You write your codes and compile it, it runs without any error. You add more codes or make changes to the existing codes, re-compile it and suddenly you are greeted with errors. Then the developer spends additional time searching for the mistake and correcting it. Every developer must have faced this situation. Things might be simpler if he is working on a smaller project, but such situation would be very challenging on a larger one. A single change or update to the existing code might cause an error and result in hours of hard work to fix it. This is where version control comes in.

 

What is Version Control?

Version Control is the management of changes designed to keep track of multiple versions of documents, computer programs, large websites, and other collections of information. It is also known as revision control or source control.

Version Control allows developers to save any or all changes that are made to their code. If they ever face the situation as mentioned above, they can simply turn their code back to the state when it was working, instead of be spending additional hours finding the mistake that broke the code. Developing software without using version control is risky because it is like not having backups.

Version Control System also allows multiple developers to work on a single project and save the changes to ensure that everyone can keep track of what they are working on. Version control also allows traceability, i.e. it allows the developers to trace every change made to the software over time.

Types of Version Control

There are three different types of Version Control Systems – Local, Centralized and Distributed.

  1. Local Version Control Systems

local version control system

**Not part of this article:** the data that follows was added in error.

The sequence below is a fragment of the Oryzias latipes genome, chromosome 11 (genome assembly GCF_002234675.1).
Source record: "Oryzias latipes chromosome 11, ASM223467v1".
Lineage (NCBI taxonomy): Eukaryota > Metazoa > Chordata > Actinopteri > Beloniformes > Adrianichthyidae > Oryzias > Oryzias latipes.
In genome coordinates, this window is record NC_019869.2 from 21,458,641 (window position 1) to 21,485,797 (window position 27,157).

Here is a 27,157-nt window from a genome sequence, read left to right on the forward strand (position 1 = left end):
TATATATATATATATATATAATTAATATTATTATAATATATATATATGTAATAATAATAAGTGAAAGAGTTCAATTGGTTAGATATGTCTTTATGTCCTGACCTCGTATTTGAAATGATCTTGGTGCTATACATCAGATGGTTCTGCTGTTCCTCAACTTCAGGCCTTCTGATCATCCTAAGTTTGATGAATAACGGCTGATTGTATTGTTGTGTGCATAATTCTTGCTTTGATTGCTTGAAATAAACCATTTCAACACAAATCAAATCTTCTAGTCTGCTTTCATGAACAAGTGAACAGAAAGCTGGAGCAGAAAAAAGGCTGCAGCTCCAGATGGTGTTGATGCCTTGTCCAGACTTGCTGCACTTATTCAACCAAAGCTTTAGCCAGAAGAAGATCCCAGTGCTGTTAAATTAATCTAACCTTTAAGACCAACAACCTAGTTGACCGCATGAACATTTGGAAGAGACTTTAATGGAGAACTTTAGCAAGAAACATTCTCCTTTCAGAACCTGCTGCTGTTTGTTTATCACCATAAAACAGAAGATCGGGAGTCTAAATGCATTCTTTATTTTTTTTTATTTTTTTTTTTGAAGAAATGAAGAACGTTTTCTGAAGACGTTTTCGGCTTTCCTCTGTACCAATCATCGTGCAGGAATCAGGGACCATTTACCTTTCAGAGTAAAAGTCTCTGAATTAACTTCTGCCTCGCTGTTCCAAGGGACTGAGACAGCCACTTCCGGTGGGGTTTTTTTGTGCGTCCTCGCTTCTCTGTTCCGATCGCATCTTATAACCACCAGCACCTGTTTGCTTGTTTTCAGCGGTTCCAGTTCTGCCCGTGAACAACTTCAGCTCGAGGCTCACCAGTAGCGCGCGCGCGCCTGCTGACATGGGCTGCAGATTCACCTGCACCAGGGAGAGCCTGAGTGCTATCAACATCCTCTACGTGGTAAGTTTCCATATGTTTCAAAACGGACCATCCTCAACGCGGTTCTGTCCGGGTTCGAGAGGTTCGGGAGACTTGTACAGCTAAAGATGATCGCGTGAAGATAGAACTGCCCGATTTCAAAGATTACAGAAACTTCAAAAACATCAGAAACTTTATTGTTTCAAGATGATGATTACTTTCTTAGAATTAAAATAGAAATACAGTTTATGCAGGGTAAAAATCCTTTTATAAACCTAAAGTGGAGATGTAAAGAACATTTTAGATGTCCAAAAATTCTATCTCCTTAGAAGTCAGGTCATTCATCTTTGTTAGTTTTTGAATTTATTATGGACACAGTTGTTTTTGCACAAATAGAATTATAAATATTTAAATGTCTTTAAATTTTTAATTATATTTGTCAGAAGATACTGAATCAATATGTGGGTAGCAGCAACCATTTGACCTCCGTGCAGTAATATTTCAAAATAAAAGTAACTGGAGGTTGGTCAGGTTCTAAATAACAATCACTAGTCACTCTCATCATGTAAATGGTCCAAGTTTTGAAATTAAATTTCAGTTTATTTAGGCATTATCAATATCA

Local version control system is a traditional approach, where you copy individual files from each computer into another directory. You save the changes in the form of patch sets, where the patch sets are dated and time-stamped. So, in case of the code breaks, the patch sets can be used to re-create what the file previously looked like.

  1. Centralized Version Control Systems

centralized local version control system

Centralized Version Control approach was created to solve the problem of collaboration. It has a single central copy of the project on a single server or a repository and if you commit any changes, the changes are directly made to that central copy. You take the files from that repository, work on it and put it back. In centralized version control, you never have a full copy of your project locally. Since this works like a central hub, so the major problem is that all the data would be lost in case the server fails.

CVS, Subversion, perforce are some popular centralized version control systems.

  1. Distributed Version Control Systems

distributed local version control system

Distributed Version Control Systems was created to solve the problem of centralized version control systems. In distributed version control, you don’t rely on a central server to store all the versions of a project’s file. Instead, you clone a copy of that repository locally so that you are not working on the original file. You work on the cloned copy of the project, and once all the changes are finalized, you can commit and make changes to that original file.

Another benefit of using distributed version control is it allows the developer to work on multiple projects at the same time.

Git is the most popular and widely used distributed version control system today.

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Samikshya Gautam

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